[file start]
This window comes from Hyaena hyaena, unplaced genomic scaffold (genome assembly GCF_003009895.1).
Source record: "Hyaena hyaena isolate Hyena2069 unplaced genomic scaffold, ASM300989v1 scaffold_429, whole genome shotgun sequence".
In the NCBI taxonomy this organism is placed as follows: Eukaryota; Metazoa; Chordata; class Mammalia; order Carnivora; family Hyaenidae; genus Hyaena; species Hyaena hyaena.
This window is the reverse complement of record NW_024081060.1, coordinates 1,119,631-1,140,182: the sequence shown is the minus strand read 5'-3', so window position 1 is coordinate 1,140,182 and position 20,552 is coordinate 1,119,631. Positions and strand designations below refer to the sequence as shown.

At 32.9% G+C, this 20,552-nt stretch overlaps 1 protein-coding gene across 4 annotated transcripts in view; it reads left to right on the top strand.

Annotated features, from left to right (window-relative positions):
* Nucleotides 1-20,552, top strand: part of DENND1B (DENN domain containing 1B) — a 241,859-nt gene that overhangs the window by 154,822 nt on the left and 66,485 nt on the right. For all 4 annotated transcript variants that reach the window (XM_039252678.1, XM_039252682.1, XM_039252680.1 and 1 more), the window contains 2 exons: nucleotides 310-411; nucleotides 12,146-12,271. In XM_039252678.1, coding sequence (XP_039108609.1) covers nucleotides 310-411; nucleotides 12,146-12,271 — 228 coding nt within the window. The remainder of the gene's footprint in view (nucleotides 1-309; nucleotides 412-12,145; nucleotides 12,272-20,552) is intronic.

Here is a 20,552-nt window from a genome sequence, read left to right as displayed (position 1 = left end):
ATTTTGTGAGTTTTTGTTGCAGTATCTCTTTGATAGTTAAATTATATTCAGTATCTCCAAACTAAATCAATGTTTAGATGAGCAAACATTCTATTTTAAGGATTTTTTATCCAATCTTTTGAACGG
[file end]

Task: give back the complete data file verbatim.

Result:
This window comes from Hyaena hyaena, unplaced genomic scaffold (genome assembly GCF_003009895.1).
Source record: "Hyaena hyaena isolate Hyena2069 unplaced genomic scaffold, ASM300989v1 scaffold_429, whole genome shotgun sequence".
In the NCBI taxonomy this organism is placed as follows: Eukaryota; Metazoa; Chordata; class Mammalia; order Carnivora; family Hyaenidae; genus Hyaena; species Hyaena hyaena.
This window is the reverse complement of record NW_024081060.1, coordinates 1,119,631-1,140,182: the sequence shown is the minus strand read 5'-3', so window position 1 is coordinate 1,140,182 and position 20,552 is coordinate 1,119,631. Positions and strand designations below refer to the sequence as shown.

At 32.9% G+C, this 20,552-nt stretch overlaps 1 protein-coding gene across 4 annotated transcripts in view; it reads left to right on the top strand.

Annotated features, from left to right (window-relative positions):
* Nucleotides 1-20,552, top strand: part of DENND1B (DENN domain containing 1B) — a 241,859-nt gene that overhangs the window by 154,822 nt on the left and 66,485 nt on the right. For all 4 annotated transcript variants that reach the window (XM_039252678.1, XM_039252682.1, XM_039252680.1 and 1 more), the window contains 2 exons: nucleotides 310-411; nucleotides 12,146-12,271. In XM_039252678.1, coding sequence (XP_039108609.1) covers nucleotides 310-411; nucleotides 12,146-12,271 — 228 coding nt within the window. The remainder of the gene's footprint in view (nucleotides 1-309; nucleotides 412-12,145; nucleotides 12,272-20,552) is intronic.

Here is a 20,552-nt window from a genome sequence, read left to right as displayed (position 1 = left end):
ATTTTGTGAGTTTTTGTTGCAGTATCTCTTTGATAGTTAAATTATATTCAGTATCTCCAAACTAAATCAATGTTTAGATGAGCAAACATTCTATTTTAAGGATTTTTTATCCAATCTTTTGAACGG